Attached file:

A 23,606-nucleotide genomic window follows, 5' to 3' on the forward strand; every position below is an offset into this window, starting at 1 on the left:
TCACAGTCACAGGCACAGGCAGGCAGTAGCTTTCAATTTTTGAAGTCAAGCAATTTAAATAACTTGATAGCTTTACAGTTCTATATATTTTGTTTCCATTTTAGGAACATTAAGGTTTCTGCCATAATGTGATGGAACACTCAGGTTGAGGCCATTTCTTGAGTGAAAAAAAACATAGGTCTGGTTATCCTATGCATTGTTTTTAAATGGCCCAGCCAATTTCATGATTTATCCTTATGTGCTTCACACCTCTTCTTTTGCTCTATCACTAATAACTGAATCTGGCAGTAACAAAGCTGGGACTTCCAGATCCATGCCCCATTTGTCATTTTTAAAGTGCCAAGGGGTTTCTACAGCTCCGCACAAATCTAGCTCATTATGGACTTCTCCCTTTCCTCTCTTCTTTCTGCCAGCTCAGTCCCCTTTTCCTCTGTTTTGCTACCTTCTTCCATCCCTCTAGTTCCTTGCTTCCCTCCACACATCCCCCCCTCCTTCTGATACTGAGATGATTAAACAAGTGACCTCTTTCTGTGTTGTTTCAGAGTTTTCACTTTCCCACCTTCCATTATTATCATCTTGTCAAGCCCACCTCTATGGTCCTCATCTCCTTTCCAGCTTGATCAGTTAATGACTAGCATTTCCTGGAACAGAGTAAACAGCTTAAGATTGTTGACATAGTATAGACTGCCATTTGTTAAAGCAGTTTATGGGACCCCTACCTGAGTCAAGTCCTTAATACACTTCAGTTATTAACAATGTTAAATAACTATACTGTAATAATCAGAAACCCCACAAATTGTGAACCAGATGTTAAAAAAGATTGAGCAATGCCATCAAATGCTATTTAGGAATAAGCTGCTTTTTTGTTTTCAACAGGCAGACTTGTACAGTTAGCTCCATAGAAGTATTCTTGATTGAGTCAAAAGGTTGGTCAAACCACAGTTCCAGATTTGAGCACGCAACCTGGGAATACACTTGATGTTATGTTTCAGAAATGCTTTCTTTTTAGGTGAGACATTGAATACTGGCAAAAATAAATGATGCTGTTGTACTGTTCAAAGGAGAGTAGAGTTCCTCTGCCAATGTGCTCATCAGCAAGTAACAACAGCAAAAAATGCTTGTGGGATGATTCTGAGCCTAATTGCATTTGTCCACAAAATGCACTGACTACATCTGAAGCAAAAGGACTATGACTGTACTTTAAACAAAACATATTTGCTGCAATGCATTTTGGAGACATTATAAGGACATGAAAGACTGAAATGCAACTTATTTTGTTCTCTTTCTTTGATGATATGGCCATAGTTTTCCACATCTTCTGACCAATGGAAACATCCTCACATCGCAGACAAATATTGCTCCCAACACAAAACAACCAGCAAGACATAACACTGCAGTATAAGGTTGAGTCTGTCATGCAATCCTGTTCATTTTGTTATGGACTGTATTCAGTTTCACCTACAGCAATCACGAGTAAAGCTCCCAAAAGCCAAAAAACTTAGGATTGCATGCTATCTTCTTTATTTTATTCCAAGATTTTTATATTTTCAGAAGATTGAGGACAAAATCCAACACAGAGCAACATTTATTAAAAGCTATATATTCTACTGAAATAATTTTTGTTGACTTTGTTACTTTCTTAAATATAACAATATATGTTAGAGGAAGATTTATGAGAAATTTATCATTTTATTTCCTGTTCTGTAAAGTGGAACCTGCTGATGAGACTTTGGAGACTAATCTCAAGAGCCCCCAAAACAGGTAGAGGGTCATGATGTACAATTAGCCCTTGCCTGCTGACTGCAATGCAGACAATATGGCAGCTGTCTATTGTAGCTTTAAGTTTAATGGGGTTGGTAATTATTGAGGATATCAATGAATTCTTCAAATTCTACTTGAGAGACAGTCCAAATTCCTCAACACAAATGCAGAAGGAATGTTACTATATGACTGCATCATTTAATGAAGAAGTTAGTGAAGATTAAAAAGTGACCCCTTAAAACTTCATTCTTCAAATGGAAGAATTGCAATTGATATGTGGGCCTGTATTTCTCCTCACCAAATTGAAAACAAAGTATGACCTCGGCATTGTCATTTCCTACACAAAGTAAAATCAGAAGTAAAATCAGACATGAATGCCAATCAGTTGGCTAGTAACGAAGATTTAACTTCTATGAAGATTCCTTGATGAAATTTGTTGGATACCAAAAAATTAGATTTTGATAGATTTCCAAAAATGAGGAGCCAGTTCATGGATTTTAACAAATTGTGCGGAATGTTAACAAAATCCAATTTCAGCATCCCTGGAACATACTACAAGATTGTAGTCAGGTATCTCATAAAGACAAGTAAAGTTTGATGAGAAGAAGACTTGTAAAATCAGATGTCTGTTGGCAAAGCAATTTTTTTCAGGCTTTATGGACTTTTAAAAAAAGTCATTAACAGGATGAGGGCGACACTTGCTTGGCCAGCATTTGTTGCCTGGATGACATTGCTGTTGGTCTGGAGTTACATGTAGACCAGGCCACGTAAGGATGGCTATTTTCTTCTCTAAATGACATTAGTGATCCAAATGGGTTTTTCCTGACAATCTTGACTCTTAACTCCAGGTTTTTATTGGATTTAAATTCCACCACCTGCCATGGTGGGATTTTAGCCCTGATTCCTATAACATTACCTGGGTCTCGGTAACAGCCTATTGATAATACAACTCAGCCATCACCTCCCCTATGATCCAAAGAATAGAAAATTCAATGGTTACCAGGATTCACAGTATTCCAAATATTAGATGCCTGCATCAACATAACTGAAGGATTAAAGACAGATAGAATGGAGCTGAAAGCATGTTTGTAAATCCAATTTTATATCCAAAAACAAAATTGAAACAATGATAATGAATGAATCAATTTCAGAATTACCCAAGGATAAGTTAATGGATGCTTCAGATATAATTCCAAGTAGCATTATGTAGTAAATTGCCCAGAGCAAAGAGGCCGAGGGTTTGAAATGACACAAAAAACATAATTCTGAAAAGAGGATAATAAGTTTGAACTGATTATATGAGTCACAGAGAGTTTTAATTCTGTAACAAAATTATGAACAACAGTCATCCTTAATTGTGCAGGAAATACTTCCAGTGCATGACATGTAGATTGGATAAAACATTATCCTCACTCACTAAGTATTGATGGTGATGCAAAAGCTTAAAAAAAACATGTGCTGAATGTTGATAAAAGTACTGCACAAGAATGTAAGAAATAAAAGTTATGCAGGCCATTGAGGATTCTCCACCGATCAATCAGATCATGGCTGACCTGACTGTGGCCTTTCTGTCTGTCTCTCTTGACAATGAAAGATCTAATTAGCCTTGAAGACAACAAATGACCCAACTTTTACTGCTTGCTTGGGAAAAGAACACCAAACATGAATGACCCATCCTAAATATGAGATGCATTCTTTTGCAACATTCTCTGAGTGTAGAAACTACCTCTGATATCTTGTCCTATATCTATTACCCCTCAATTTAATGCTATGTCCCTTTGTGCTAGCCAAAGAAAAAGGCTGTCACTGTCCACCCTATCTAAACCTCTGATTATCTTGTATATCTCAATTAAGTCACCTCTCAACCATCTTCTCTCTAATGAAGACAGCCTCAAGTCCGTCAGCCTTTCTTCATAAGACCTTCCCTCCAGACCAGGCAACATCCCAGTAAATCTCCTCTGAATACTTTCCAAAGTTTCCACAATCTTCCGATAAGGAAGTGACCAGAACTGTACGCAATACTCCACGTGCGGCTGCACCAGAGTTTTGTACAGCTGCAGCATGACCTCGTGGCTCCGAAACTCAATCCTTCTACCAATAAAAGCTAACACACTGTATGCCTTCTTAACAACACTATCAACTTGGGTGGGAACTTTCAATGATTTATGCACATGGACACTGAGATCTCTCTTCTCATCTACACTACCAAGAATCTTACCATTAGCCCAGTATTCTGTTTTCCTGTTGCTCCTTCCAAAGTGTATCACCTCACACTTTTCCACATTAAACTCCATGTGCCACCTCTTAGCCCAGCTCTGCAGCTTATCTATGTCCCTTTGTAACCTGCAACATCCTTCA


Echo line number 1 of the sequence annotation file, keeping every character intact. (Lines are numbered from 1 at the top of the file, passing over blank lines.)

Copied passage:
A 23,606-nucleotide genomic window follows, 5' to 3' on the forward strand; every position below is an offset into this window, starting at 1 on the left: